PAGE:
From Drebbel I only got a glimpse, the scholar who looked like a Dutch farmer, but could speak as the wise men of Samos and Sicily together

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Partly because of these contacts, Constantijn Huygens had a strong interest in optics, an interest he transferred to his sons. His son Christiaan had a book of Drebbel in possession

Another relationship of Drebbel was Sir Francis Bacon Philosopher, statesman and thinker of a new way of learning, described in his novel Nova Organis and writer of the novel of Atlant Atlantis about a utopian society where “applied sciences” engender the lives of the inhabitants In that book, many of Drebbel’s construction systems, such as a solar energy system that can heat London can be used, an egg brewing machine, clean water supply, a ship for sailing and air conditioning

Drebbel can be compared to someone like Thomas Edison who, through experiments, made a great many inventions without formal scientific education.

Drebbel’s most famous construction is the submarine which he tested between 1620 and 1624. In his 1620 model, twelve men spent an hour or three under the water surface of the Thames, from the Tower in London to Greenwich. According to reports of contemporaries, Drebbel had an unknown ” Quintessens “In order to get oxygen into the submarine again, Drebbel may have generated oxygen by heating salpeter (potassium nitrate or sodium nitrate) in a metal pan, a process that releases oxygen. It would also have changed the nitrate in sodium or potassium oxide or hydroxide Dat Can explain why Drebbels men were not affected so much by the build-up of carbon dioxide as could be expected There are, however, no sources for this suspicion. Much of the relay around the submarine has been surrendered because it was circulated by his two son-in-law, the brothers Kuffler In Isaac Beeckman’s diary was mentioned in 1620 this first underwater ship

Drebbel designed and used, among other things, an automatic lens grinder. In 1622, Drebbels sold telescopes and microscopes throughout Europe through his two son-in-law sons, Kuffler’s brother. For example, Frenchman Nicolas-Claude Fabri de Peiresc (1580-1637), scientist and statesman, Relationship of Galileo Galilei, around 1622 the first observations with Drebbels microscope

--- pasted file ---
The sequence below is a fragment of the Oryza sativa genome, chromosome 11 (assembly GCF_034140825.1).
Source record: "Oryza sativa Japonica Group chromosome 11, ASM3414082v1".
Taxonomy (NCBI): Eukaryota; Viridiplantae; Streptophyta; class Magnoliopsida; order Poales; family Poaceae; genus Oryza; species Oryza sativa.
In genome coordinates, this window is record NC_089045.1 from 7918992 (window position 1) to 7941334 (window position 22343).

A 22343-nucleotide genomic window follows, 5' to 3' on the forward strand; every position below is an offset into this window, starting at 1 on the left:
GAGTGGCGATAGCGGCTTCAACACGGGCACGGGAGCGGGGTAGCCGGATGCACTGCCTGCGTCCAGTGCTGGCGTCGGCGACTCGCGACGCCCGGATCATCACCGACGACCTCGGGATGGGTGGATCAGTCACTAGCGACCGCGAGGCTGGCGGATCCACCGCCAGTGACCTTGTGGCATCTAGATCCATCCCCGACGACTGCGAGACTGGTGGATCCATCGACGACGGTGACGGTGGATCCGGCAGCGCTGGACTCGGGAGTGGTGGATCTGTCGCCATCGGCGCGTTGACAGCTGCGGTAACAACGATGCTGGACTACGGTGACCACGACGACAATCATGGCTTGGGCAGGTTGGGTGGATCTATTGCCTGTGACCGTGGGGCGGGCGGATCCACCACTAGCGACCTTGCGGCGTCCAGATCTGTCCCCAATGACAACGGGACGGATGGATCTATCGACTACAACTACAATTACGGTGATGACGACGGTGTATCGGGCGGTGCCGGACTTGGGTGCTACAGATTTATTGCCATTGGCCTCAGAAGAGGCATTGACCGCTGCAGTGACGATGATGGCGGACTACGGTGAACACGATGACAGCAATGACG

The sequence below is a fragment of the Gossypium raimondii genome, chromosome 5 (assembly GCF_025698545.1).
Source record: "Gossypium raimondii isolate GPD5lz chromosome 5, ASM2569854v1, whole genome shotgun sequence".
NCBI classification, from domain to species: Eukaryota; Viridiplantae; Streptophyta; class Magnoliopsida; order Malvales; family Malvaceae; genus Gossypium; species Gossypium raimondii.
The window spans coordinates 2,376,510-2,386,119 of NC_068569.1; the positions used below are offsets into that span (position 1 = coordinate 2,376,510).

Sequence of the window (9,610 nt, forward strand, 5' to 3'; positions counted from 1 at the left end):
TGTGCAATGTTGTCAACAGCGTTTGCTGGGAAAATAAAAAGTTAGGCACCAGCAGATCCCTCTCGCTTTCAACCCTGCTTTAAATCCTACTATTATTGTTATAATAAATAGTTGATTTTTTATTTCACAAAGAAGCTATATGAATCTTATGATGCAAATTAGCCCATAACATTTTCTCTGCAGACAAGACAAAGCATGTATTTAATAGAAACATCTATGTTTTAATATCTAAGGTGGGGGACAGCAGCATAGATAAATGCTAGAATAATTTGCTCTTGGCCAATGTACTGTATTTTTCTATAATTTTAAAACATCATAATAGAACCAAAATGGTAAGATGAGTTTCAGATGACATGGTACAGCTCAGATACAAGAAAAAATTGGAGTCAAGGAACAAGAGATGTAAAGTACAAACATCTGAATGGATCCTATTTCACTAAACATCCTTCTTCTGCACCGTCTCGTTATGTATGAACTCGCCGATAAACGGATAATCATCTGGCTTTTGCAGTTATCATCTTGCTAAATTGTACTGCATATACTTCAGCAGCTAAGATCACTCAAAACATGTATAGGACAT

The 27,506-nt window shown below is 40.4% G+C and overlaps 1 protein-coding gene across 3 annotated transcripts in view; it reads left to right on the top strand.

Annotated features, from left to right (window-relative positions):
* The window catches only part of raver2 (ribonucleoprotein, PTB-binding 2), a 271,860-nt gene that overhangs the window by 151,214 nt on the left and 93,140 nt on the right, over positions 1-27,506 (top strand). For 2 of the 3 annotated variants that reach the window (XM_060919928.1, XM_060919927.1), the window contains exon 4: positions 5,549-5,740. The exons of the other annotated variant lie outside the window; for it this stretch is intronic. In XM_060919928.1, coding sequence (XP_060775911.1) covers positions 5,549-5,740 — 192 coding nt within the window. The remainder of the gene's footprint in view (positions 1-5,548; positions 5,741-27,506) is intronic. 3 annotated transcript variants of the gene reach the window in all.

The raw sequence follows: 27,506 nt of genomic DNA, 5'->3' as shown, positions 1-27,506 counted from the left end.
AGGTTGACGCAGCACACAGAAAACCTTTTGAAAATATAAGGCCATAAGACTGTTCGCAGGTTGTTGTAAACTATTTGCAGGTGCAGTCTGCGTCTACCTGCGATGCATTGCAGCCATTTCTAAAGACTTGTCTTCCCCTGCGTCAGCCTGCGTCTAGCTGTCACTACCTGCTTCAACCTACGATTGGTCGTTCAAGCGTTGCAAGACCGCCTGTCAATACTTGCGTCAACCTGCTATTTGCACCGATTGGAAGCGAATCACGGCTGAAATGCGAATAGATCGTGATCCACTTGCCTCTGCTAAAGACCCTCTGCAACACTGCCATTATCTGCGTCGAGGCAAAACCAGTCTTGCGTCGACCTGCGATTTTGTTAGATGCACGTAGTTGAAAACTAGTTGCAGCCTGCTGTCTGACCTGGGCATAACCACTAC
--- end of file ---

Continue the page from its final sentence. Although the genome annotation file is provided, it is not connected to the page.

In addition, Drebbel pursued the practical side of alchemy, distillation, sublimation and crystallization, contributing to the development of a new branch of science, chemistry. He developed an improved dye based on carmine or cochineal According to the Legendary morest Drebbel put a quantity of dye on a pewter window sill, and discovered that the color became much more fierce and lasting longer. He made a ververij in 1607, but his two daughters Anna and Catharina and the son-in-law Abraham and John Sibertus Sufferers who had great success in England with a ververij in Stratford-on-Bow from 1633 The recipe of the color Kufflerianus or Bow dye was carefully kept secret and the bright red color was used throughout Europe

Although in the history of science, Joseph Priestley is often referred to as the discovery of oxygen, it is more likely that Michael Sendivogius, 153, had already discovered Sendivogius that, when heated by salpeter, the “elixir of life” evolved, oxygen Cornelius Drebbel might have this idea Picked up and applied to allow his submarine to sail underwater for a long time

Drebbel gained great assignments from the Duke of Buckingham in 1625 – 1627. He built a torpedo launcher in Ship No. 3 of the Duke, who at his own expense had built ten warships by the Royal Navy. He made firewaters water mines and explosives for the expedition The French Siege of La Rochelle Had To Break (1625-28) In the last years of his life, Drebbel was still involved in a drying industry around Cambridge and the design of a theater in London. The family also operated a beer house on the Thames On September 7, 1633, died Drebbel